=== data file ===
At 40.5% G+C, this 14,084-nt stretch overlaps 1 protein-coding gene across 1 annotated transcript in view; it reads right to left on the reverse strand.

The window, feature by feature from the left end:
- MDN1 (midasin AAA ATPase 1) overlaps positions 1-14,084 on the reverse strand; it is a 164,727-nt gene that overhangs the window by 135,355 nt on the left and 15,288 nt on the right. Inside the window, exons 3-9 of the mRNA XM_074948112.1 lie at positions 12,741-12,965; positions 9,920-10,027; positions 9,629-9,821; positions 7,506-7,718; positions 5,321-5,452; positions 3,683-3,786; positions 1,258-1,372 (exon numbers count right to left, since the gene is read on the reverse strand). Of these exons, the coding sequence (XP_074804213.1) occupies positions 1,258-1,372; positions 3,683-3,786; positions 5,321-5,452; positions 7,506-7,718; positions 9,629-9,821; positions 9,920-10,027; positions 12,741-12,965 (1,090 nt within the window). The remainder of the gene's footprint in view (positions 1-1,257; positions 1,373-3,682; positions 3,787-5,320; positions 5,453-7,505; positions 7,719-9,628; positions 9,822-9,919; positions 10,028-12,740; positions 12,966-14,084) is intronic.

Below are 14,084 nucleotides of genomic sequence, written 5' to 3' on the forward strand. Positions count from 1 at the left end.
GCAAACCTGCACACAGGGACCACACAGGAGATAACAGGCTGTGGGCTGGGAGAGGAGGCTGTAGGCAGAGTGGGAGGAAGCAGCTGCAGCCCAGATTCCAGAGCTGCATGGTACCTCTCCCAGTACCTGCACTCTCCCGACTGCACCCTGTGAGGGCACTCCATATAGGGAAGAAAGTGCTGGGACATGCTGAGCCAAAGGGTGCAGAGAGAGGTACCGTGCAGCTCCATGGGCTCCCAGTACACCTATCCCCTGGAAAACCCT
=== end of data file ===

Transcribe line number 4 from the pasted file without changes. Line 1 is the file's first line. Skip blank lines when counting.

Below are 14,084 nucleotides of genomic sequence, written 5' to 3' on the forward strand. Positions count from 1 at the left end.